Is a loyalty program offered by many airlines. Typically, airline customers enrolled in the program accumulate frequent flyer miles (kilometers, points, segments) corresponding to the distance flown on that airline or its partners. There are other ways to accumulate miles. In recent years, more miles were awarded for using co-branded credit and debit cards than for air travel. Acquired miles can be redeemed for free air travel; for other goods or services; or for increased benefits, such as travel class upgrades, airport lounge access or priority bookings. Pre history
Before there were frequent-flyer programs, there were Raleigh cigarette coupons and S&H Green Stamps. The idea was similar: encourage repeat business by rewarding customers for their loyalty.
Before such primitive loyalty programs could develop into what we now know as FFPs, two events had to occur: •Deregulation (1978) created the marketing environment.
Pre-deregulation, airline marketing was almost exclusively "strategic": image advertising with complementary product offerings (Southwest, the "Love" airline, featuring flight attendants in hot pants; sophisticated TWA featuring a piano lounge on the upper deck of their B747s). •Computerization created the necessary systems infrastructure. FFPs as we know them would be impossible without massive data-storage capabilities to warehouse the customer files, and the sophisticated database software necessary to manage that data. Absent either of the two, FFPs probably would be unnecessary or impossible (without the computer-tracking mechanisms which make such large-scale customer tracking possible). The Beginning
In May 1981, American Airlines (AA) introduced AAdvantage, the first FFP. Its goal is to retain AA's most frequent customers by rewarding them for their loyalty. The tactic, specifically, called for tracking members' flown miles (as a measure of their revenue contribution to the company), and awarding members free tickets & upgrades for the rewards. AA had compiled a database of 150,000 of its best customers. These frequent flyers were identified by computer-searching Sabre bookings for recurring phone numbers, which were correlated with the customers' names. They were the first members of AAdvantage. Within days of the introduction of AAdvantage, United (UA) introduced their own program, Mileage Plus. In many respects, Mileage Plus was a mirror image of AAdvantage. The "Plus" referred to the few elements in UA's program which distinguished it from AAdvantage--a 5,000-mile Enrollment Bonus and no mileage expiration. Later that same year (1981), both Delta and TWA introduced their programs, creating the critical mass necessary to make FFPs a necessary element in any and all airlines' marketing arsenals. The FFP battle had begun. FFP'S Today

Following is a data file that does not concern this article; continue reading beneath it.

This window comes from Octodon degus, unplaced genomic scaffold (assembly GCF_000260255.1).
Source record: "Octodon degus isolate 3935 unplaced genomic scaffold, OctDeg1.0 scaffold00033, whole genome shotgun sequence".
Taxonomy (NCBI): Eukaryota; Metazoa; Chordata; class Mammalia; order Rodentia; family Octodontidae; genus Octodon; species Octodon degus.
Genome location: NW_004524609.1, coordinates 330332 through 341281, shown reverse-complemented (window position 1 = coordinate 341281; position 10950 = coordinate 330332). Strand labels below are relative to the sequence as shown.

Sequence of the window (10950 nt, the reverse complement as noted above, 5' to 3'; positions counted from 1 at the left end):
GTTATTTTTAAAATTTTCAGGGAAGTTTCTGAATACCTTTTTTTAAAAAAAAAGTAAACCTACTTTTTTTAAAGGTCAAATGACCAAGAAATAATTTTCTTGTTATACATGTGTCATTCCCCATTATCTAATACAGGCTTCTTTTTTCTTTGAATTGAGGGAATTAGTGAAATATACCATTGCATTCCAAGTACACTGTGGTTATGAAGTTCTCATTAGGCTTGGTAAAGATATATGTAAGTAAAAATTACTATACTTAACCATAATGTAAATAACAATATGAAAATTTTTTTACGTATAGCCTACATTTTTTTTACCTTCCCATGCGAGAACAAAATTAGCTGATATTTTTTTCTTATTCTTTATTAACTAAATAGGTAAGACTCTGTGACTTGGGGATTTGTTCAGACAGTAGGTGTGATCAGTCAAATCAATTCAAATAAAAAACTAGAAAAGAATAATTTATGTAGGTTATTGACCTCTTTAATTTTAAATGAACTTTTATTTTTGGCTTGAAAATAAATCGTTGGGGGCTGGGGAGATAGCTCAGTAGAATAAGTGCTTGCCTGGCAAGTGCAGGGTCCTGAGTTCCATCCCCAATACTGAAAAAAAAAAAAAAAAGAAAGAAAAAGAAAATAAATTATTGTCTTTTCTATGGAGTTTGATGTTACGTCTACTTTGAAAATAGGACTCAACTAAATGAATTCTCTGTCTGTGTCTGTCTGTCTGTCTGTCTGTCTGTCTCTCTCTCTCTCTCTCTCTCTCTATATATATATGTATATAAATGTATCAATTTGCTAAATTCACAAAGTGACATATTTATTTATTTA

Today, frequent flyer programs are everywhere.
There are more than 70 FFPs worldwide.
While the programs were introduced in the U.S., by U.S. airlines, they are now a fact of marketing life globally. Many foreign carriers were reluctant entrants. As was the case with the late-entrant U.S. airlines, foreign carriers initially viewed the growth of FFPs as a marketing fad, and an expensive one at that. Additionally, some carriers felt that FFPs amounted to a kind of rebate or discount, which was inconsistent with their premium-service/premium-price strategy (especially for business and first class). Notwithstanding these qualms, when such FFP-less carriers as South African Airways, Singapore Airlines or Swissair began losing share to their U.S. counterpart carriers, the power of mileage was proved indisputably, measurably, on the bottom line. In marketing terms, FFP has become part of the "core product" offered by airlines. Mileage is a basic consumer expectation, alongside convenient schedules, competitive pricing, safety and customer service.
The primary method of obtaining points in a frequent flyer program...